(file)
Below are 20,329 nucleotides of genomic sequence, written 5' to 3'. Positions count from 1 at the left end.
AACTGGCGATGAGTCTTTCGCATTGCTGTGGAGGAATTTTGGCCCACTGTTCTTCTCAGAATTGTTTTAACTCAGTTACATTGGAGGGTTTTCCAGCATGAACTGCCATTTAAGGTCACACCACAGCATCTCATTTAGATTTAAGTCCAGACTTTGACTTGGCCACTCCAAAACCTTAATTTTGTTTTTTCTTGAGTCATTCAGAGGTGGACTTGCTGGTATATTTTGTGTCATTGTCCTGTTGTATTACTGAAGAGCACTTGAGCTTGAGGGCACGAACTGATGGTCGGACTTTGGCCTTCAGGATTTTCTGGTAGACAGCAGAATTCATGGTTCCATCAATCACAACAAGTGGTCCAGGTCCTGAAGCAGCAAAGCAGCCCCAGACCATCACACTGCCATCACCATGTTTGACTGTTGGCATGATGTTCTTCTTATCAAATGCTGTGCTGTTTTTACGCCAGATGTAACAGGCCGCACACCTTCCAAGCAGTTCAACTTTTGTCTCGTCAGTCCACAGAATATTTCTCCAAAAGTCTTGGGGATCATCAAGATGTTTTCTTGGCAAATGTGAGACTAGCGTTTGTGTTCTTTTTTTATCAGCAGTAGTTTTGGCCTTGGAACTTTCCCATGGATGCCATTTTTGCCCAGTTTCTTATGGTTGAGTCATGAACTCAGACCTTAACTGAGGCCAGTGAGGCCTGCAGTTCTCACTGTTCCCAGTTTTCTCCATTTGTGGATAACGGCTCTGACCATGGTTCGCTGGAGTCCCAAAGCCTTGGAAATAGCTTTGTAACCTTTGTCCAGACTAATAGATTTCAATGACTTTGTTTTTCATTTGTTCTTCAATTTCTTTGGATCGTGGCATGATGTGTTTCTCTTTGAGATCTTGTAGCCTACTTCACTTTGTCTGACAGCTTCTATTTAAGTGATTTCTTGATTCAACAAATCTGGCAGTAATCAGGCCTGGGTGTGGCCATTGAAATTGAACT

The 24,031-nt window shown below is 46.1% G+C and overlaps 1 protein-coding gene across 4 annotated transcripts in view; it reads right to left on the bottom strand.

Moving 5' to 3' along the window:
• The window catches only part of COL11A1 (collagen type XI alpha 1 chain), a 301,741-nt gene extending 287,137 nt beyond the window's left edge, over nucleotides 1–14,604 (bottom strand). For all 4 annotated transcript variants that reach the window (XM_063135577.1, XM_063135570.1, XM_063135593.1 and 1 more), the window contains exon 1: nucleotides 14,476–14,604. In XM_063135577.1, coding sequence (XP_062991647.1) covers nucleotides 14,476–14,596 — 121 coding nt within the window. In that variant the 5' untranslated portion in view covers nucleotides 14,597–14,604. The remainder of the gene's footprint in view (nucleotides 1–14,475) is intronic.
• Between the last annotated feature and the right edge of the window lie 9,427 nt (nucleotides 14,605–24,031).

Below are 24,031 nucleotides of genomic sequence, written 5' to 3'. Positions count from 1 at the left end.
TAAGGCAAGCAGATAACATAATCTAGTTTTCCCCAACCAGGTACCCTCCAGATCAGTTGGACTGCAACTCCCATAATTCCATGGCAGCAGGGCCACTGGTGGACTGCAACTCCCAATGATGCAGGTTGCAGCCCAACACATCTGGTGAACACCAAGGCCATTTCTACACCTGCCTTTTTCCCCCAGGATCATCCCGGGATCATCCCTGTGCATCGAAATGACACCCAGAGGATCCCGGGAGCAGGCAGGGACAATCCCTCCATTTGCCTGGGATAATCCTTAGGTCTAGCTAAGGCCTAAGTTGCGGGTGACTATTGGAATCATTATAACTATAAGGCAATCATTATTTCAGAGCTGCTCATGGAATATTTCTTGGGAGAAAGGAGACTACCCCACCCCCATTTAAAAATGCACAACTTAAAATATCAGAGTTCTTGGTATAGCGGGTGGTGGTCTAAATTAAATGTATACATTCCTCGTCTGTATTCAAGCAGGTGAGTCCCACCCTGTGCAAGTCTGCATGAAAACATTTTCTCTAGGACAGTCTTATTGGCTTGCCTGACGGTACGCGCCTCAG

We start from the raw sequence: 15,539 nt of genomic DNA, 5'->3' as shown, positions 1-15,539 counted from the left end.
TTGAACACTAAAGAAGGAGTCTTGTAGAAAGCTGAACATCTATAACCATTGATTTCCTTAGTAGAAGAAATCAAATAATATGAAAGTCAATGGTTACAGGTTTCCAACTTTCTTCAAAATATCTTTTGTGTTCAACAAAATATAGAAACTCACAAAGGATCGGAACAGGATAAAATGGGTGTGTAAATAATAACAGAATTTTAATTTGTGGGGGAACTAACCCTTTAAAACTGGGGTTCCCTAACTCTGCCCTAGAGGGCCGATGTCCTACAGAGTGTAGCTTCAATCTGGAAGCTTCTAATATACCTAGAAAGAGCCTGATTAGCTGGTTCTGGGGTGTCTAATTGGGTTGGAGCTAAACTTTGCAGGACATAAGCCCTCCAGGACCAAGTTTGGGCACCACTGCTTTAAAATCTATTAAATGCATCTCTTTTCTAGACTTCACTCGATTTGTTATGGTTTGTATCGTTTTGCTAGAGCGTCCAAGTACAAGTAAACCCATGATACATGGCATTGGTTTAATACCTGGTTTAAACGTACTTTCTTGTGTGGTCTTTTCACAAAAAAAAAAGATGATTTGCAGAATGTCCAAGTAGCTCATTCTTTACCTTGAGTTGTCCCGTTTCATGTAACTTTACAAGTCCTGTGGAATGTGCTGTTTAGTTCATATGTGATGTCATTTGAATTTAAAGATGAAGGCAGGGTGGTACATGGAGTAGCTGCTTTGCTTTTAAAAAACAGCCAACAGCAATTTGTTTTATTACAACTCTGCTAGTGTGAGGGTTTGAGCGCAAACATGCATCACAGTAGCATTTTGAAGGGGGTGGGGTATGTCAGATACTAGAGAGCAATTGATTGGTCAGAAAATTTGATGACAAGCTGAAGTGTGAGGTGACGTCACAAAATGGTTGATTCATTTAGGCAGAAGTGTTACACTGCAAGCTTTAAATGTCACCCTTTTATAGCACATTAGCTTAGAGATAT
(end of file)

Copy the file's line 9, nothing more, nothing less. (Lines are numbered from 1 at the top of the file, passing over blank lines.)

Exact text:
We start from the raw sequence: 15,539 nt of genomic DNA, 5'->3' as shown, positions 1-15,539 counted from the left end.